So, improve health with Qigong.

 

“A compelling body of research emerges when Tai Chi studies and the growing body of Qigong studies are combined. The evidence suggests that a wide range of health benefits accrue in response to these meditative movement forms.” – Dr. Mercola

 

CMCS – Center for Mindfulness and Contemplative Studies

 

This and other Contemplative Studies posts are also available on Google+ https://plus.google.com/106784388191201299496/posts and on Twitter @MindfulResearch

 

Study Summary

 

Guo, Y., Xu, M., Wei, Z., Hu, Q., Chen, Y., Yan, J., & Wei, Y. (2018). Beneficial Effects of Qigong Wuqinxi in the Improvement of Health Condition, Prevention, and Treatment of Chronic Diseases: Evidence from a Systematic Review. Evidence-based complementary and alternative medicine : eCAM, 2018, 3235950. doi:10.1155/2018/3235950

 

Abstract

Purpose

Qigong is a modality of traditional Chinese mind-body medicine that has been used to prevent and cure ailments, to improve health in China for thousands of years. Wuqinxi, a Chinese traditional Qigong that focuses on mind-body integration, is thought to be an effective exercise in promoting physical and mental wellbeing. Thus, we summarized the evidence and aim to unravel effects of Wuqinxi on health outcomes.

Methods

We performed a systematic review of Wuqinxi studies published in English or Chinese since 1979. Relevant English and Chinese language electronic data bases were used for literature search. The selection of studies, data extraction, and validation were performed independently by two reviewers.

Results

A total of 28 eligible studies were included in this review, among which three are 3 in English and 25 in Chinese. The studies included in this review involve three different experimental designs: (1) 16 RCTs; (2) 2 historical cohort studies; and (3) 10 pretest and posttest studies (PPS). Participants in this review are categorized as either healthy or clinical populations. The results from this systematic review support the notion that Wuqinxi may be effective as an adjunctive rehabilitation method for improving psychological and physiological wellbeing among different age of healthy populations in addition to alleviating and treating diseases among various clinical populations.

Conclusion

The results indicated that Wuqinxi has been thought to be beneficial to improve health and treat chronic diseases. However, the methodological problems in the majority of included studies make it difficult to draw firm conclusive statements. More methodologically rigorous designed large-scale RCTs with a long-term follow-up assessment should be further conducted to examine the effects of Wuqixi on health-related parameters and disease-specific measures in different health conditions. This systematic review lends insight for future studies on Wuqinxi and its potential application in preventive and rehabilitation medicine.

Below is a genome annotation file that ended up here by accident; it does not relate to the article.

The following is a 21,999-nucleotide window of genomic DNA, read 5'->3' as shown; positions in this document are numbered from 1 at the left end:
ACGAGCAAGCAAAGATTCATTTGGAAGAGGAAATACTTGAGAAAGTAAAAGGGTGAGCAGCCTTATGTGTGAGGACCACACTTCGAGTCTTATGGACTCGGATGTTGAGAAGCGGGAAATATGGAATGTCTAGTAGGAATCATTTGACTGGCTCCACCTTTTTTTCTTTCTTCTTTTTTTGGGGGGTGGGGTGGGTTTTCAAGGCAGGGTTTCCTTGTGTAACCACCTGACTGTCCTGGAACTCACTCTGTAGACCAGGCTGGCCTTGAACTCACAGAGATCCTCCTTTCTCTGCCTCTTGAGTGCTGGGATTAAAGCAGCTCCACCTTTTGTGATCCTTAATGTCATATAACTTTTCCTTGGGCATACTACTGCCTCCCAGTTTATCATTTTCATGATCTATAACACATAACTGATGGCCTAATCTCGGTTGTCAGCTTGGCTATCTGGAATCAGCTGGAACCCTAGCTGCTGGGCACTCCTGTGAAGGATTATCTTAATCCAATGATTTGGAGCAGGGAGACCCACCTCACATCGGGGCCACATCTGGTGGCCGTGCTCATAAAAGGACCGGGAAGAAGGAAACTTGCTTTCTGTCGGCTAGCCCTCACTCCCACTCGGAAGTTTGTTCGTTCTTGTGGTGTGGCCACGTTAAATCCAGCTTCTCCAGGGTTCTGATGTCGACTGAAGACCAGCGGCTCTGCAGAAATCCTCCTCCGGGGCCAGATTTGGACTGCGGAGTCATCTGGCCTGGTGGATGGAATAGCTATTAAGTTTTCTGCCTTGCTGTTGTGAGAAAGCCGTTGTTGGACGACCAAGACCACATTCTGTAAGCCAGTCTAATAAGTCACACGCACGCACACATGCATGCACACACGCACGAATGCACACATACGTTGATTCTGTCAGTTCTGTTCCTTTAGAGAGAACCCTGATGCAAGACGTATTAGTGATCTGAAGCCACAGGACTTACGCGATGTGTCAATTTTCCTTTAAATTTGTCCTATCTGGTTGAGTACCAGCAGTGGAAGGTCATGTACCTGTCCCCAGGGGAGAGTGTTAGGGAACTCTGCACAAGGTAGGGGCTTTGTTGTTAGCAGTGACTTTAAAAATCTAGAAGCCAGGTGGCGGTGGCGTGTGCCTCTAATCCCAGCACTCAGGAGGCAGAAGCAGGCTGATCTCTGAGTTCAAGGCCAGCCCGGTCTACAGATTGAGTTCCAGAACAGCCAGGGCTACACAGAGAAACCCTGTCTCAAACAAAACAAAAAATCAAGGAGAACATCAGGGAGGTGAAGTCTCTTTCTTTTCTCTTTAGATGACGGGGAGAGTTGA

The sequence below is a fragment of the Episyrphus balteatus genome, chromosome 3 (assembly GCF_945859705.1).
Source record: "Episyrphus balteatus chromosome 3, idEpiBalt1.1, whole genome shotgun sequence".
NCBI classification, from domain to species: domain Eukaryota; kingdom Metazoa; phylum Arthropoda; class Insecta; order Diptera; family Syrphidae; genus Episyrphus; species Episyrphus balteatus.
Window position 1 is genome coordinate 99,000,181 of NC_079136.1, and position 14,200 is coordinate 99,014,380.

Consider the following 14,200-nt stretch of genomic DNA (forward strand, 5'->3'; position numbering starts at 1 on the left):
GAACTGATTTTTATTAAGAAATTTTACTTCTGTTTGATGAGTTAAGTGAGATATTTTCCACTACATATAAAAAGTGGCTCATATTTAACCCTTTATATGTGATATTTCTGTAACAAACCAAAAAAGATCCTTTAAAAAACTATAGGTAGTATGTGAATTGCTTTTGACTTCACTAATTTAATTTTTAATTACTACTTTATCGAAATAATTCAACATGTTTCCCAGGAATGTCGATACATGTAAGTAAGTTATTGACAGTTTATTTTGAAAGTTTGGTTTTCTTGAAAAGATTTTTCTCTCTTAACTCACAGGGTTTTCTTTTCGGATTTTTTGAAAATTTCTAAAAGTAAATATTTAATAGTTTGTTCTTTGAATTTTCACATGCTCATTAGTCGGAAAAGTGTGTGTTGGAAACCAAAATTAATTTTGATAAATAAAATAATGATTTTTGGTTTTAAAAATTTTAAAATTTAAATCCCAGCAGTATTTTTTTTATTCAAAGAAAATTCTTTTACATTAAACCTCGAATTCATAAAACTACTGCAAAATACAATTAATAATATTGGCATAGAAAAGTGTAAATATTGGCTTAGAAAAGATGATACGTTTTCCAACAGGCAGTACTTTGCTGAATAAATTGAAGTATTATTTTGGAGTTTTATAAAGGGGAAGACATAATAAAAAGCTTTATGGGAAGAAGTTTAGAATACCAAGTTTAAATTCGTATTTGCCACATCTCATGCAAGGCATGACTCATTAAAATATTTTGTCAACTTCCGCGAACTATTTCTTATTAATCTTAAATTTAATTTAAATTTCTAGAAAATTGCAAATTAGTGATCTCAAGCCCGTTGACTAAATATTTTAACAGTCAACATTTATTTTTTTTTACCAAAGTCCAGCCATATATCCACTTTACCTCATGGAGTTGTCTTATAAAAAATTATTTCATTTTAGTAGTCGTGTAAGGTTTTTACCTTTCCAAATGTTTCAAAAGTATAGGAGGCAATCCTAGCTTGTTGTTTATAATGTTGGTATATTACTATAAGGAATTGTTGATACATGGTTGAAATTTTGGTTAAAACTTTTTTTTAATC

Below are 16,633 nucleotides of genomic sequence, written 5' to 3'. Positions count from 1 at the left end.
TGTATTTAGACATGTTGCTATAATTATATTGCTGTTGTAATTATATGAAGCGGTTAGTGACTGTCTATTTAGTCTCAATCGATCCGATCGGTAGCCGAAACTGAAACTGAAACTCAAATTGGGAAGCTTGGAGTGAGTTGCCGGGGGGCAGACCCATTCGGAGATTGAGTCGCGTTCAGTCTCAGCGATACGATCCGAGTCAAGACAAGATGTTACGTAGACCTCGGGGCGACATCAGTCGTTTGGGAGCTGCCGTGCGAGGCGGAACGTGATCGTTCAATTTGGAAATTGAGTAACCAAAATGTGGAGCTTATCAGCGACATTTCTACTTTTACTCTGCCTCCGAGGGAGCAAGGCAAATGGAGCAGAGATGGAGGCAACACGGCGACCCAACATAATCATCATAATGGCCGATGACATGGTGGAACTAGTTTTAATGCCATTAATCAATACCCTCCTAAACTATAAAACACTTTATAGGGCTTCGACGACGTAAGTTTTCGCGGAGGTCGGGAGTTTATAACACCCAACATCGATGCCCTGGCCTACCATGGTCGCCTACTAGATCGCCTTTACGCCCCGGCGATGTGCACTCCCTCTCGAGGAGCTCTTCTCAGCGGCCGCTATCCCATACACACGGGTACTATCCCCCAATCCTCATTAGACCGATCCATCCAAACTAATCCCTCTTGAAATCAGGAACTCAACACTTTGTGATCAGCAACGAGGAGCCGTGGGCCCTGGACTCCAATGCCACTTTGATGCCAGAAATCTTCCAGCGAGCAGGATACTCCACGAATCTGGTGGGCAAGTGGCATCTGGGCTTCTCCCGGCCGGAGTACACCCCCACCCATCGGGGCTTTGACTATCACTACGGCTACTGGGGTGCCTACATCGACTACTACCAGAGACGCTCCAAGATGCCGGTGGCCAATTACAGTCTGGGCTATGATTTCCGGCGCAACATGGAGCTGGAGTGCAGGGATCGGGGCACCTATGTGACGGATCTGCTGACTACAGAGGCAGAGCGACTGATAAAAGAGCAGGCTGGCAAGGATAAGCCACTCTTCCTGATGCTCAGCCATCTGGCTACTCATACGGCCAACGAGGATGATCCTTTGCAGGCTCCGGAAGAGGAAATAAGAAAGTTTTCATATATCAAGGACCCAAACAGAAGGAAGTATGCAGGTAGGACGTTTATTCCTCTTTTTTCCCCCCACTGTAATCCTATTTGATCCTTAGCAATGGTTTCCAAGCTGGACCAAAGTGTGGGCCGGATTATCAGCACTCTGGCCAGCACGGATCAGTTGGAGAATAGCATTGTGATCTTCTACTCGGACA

https://www.ncbi.nlm.nih.gov/pmc/articles/PMC6220394/

 

Improve Obesity with Metabolic Syndrome with Yoga Practice

 

Improve Obesity with Metabolic Syndrome with Yoga Practice

 

By John M. de Castro, Ph.D.

 

“I think yoga can be a wonderful form of movement that bigger-bodied people can adapt for themselves.” For folks carrying more weight, low-impact exercises like yoga may be more comfortable than, say, running on the pavement. And most postures can be modified to fit your body. Plus, yoga isn’t that cycling class with the drill sergeant instructor. The mental component of yoga—the deep breathing, positive meditation and awareness—can boost confidence for people of all waistlines. “Yoga helps give you insight, and perhaps that insight can help you make better choices and eliminate negative self-talk,” – Laura McMullen

 

Obesity has become an epidemic in the industrialized world. In the U.S. the incidence of obesity, has more than doubled over the last 35 years to currently around 35% of the population, while two thirds of the population are considered overweight or obese (Body Mass Index; BMI > 25). Obesity has been found to shorten life expectancy by eight years and extreme obesity by 14 years. This occurs because obesity is associated with cardiovascular problems such as coronary heart disease and hypertension, stroke, metabolic syndrome, diabetes, cancer, arthritis, and others.

 

Metabolic Syndrome is a major risk factor for cardiovascular disease and diabetes. It generally results from overweight and abdominal obesity and includes high blood pressure, insulin resistance and elevation of plasma cholesterol and triglycerides. It is highly associated with obesity and type-2 diabetes. Metabolic Syndrome incidence has been rising rapidly and it currently affects 34% of U.S. adults. The simplest treatment is simply exercise and weight loss. Also, mindfulness techniques have been shown to be effective in treating Metabolic Syndrome.